Tuesday, September 10, 2013

Sneak Peek: Chapter 6 of Derailed

I'm working hard to finalize Derailed, and it should be available to NetGalley users by early next week, but I'll keep you posted.

Release date isn't far away! On October 9, 2013, Derailed will be available on Amazon, B&N, and Kobo. Until then, whet your appetite with this peek at chapter 6.

Missed the previous installments? You can find them here: cover reveal and book description, Chapter 1, Chapter 2, Chapter 3, Chapter 4, Chapter 5.

Chapter 6

With a vengeance, Melinda took Lou up on her offer of help. When they were done for the day, Lou was even more exhausted than she had been the previous day but she had also been far too busy to brood, which was a good thing. In fact, when they’d said their goodbyes to the families and headed off in Melinda and Benoit’s rental car, Lou felt considerably more cheerful.
“So, do you want to talk about it?” Melinda asked, her eyes darting to the side to steal a quick glance at Lou. Melinda wasn’t normally a nervous driver, but Lou didn’t blame her for being on edge. The small French roads and crazy drivers were enough to make anyone’s hair stand on end, no matter how steely their nerves.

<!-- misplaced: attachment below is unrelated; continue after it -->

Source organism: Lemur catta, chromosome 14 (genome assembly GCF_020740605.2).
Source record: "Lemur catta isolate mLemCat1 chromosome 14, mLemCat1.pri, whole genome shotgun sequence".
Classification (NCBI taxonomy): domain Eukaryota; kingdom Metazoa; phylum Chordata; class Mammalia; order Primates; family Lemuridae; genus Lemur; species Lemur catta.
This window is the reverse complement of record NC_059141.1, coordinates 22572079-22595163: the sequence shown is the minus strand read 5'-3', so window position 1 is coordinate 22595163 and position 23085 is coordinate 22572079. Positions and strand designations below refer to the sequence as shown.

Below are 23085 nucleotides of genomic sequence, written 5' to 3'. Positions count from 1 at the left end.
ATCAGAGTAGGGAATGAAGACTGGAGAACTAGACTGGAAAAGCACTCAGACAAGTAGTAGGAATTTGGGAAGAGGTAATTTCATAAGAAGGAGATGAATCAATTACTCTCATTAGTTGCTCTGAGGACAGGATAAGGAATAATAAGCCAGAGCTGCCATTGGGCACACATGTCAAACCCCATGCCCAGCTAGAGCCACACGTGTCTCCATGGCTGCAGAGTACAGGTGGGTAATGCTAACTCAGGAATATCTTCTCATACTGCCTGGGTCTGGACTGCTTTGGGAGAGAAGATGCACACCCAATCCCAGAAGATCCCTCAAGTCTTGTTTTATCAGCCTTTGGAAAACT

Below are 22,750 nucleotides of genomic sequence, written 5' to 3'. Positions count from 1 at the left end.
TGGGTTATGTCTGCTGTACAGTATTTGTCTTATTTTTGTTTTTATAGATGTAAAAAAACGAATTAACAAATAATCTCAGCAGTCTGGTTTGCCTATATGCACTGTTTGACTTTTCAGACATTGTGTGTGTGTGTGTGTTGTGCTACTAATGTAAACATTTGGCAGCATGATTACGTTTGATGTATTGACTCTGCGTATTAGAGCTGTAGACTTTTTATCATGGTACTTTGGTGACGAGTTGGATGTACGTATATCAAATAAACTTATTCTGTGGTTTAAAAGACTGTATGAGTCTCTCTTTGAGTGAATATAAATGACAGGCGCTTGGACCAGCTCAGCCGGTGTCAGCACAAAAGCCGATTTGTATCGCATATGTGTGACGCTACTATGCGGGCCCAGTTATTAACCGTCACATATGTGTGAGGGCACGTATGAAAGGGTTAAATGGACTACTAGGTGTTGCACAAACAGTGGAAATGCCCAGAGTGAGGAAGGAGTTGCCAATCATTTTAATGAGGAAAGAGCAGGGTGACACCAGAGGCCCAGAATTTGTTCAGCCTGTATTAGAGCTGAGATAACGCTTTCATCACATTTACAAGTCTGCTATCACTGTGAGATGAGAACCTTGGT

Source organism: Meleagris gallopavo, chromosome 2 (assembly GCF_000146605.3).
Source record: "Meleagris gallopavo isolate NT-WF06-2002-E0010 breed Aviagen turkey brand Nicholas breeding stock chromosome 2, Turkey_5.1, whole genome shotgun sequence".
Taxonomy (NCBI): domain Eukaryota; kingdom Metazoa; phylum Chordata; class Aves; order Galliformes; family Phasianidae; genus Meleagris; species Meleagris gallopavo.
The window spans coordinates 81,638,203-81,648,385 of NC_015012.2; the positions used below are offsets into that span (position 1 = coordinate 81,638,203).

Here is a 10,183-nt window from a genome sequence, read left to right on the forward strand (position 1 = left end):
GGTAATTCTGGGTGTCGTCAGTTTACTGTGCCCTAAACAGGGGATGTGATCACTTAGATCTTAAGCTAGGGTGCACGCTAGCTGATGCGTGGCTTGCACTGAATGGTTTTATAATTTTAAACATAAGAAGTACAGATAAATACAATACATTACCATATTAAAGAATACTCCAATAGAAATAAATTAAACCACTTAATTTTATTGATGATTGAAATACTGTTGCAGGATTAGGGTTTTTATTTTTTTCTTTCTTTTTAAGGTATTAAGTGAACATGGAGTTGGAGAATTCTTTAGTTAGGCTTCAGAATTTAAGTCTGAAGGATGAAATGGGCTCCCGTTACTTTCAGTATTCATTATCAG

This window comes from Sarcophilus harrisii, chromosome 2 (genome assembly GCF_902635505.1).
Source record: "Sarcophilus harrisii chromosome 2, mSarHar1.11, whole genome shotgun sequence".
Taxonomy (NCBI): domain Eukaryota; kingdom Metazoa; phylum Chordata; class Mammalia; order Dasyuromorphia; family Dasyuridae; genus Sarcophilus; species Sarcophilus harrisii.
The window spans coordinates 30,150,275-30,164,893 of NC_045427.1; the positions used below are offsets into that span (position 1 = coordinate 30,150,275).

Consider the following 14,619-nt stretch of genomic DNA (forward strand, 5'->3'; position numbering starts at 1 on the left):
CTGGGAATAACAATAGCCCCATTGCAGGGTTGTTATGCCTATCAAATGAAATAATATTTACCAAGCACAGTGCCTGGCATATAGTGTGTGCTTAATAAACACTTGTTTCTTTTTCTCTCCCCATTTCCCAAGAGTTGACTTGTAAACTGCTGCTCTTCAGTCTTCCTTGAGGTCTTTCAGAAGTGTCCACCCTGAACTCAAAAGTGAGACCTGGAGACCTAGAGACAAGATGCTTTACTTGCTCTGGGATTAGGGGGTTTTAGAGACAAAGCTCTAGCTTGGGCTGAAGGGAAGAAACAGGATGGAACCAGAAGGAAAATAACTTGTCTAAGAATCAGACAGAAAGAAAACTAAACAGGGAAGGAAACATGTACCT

“Thanks, but not right now. Hey, when did you learn to drive a stick anyway?”
“Benoit taught me. He learned when he spent summers here, and I asked him to teach me. I wanted to be sure I could make a quick getaway if necessary.” Melinda winked, but then her smile faded. “Are you sure you don’t want to talk?”
“I’ll give you the abridged version and then I don’t want to talk anymore. It’s too depressing, and I’m feeling okay for the first time in a week. Anyway, here goes: Dwight reneged on his promise to promote me after the project. Instead, he gave it to another guy who did about a quarter of the work I did, none of which had any real importance to the project.”
“What! The! Fuck!” Melinda shouted, the car swerving violently.
“I don’t want to die in France!” Lou yelled, bracing herself against the door frame.
“Sorry, sorry.” Wrestling the car back under control, Melinda blew out a breath. Her face was set in rigid lines, and she looked angry enough to kill. “I can’t believe he did that to you.” Her hands shook on the wheel, her knuckles white. She shifted with an alarming grinding noise and groaned, biting her lip.
“It’s not the poor car’s fault,” Lou said. Then she laughed. It felt good, so good that she kept on laughing until they reached the cafe, then she wiped a tear from her eye. “Like I said, I don’t want to talk about it. Blaine encouraged me not to let it ruin my trip, and I think he’s right about that.”
“Fuck Dwight,” Melinda said in a vicious growl. She pulled on the parking brake with such force Lou thought she might rip it right out of the car.
“Fuck Dwight,” Lou agreed, her tone solemn. “Now let’s go drink some wine.”
Heading for the cafe, Melinda put her arm around Lou’s waist and squeezed. “I love you. Dwight is a prick. It won’t be long before it’s obvious to everyone that he’s lost without you—and that’s all I’m going to say about it,” she added, putting her hand up to fend off the protest that Lou was about to utter.